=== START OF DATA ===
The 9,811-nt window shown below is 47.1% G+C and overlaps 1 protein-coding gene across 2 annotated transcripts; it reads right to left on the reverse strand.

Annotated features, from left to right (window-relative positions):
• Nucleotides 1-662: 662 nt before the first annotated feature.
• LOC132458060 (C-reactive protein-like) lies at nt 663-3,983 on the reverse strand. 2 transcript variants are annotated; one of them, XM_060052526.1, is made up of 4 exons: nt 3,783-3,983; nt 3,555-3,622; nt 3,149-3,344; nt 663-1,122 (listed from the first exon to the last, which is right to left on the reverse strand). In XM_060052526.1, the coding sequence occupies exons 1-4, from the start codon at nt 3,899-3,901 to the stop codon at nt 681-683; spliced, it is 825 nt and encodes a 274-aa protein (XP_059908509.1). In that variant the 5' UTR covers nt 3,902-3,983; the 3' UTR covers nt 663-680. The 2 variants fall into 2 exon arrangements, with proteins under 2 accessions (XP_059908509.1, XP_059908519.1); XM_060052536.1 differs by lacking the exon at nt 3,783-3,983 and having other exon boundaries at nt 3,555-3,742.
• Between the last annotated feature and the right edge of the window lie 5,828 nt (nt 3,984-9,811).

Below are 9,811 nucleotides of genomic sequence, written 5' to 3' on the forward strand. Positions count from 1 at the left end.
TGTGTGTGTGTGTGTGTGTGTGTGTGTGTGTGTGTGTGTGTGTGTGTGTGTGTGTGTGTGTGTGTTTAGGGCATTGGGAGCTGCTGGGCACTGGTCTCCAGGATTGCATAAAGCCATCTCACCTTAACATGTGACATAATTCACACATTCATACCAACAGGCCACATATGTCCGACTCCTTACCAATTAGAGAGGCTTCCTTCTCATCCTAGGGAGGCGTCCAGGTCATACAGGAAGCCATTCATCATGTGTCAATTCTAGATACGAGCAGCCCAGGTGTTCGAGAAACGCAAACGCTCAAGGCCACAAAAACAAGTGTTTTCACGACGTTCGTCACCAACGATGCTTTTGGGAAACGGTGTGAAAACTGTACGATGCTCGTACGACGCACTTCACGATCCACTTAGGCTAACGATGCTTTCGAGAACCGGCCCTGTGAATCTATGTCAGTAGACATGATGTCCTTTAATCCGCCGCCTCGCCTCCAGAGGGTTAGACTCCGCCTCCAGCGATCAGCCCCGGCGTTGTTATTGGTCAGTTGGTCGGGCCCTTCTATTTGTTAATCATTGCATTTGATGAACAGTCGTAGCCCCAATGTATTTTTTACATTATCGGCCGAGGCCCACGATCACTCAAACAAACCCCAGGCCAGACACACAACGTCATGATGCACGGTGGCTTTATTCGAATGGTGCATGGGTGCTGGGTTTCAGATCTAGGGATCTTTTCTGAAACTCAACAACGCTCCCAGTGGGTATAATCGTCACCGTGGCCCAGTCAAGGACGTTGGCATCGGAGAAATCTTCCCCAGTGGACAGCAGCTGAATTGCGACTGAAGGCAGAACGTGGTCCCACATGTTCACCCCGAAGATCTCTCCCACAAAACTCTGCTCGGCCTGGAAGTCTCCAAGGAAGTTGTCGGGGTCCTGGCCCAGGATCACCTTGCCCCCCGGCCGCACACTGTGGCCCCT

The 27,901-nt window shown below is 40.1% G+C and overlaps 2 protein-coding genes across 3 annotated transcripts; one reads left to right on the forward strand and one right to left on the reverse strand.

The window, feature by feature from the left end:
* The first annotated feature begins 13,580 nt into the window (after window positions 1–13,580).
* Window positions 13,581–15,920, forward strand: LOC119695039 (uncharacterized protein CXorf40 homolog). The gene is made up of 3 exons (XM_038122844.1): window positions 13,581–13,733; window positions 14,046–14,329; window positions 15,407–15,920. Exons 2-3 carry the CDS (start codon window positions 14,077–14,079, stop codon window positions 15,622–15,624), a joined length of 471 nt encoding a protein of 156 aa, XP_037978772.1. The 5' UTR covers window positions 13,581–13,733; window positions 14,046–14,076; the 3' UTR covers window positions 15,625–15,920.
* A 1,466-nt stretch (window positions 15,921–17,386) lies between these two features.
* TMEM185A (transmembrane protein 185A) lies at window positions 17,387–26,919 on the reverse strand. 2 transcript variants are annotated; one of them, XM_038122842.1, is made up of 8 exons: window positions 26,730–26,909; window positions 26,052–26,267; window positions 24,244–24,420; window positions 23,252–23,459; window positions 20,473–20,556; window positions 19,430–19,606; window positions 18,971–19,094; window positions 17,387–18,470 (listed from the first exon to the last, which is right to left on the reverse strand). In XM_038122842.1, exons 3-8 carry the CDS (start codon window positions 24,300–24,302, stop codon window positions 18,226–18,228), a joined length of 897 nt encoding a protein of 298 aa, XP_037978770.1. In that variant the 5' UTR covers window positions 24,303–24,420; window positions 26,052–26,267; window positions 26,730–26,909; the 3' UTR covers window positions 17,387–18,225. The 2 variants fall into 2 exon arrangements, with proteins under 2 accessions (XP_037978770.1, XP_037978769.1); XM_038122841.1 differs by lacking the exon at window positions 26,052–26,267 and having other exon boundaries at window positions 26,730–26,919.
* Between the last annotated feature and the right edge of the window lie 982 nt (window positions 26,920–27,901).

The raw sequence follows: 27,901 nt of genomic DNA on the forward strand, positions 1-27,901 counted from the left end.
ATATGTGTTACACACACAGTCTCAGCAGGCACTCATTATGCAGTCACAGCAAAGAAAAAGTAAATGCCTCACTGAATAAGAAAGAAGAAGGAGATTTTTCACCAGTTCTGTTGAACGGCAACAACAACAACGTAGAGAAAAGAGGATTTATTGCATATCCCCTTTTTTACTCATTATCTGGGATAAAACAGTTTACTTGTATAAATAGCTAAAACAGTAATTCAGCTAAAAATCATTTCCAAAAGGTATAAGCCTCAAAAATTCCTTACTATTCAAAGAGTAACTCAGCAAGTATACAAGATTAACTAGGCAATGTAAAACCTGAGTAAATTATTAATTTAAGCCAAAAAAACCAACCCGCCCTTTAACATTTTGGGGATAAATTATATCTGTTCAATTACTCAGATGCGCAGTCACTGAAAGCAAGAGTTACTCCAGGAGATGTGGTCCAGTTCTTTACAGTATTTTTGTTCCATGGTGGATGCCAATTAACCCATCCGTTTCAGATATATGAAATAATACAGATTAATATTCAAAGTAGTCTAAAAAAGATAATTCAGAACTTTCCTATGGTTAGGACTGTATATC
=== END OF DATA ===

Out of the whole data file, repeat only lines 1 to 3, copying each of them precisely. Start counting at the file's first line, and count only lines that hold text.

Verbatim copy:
The 9,811-nt window shown below is 47.1% G+C and overlaps 1 protein-coding gene across 2 annotated transcripts; it reads right to left on the reverse strand.

Annotated features, from left to right (window-relative positions):
• Nucleotides 1-662: 662 nt before the first annotated feature.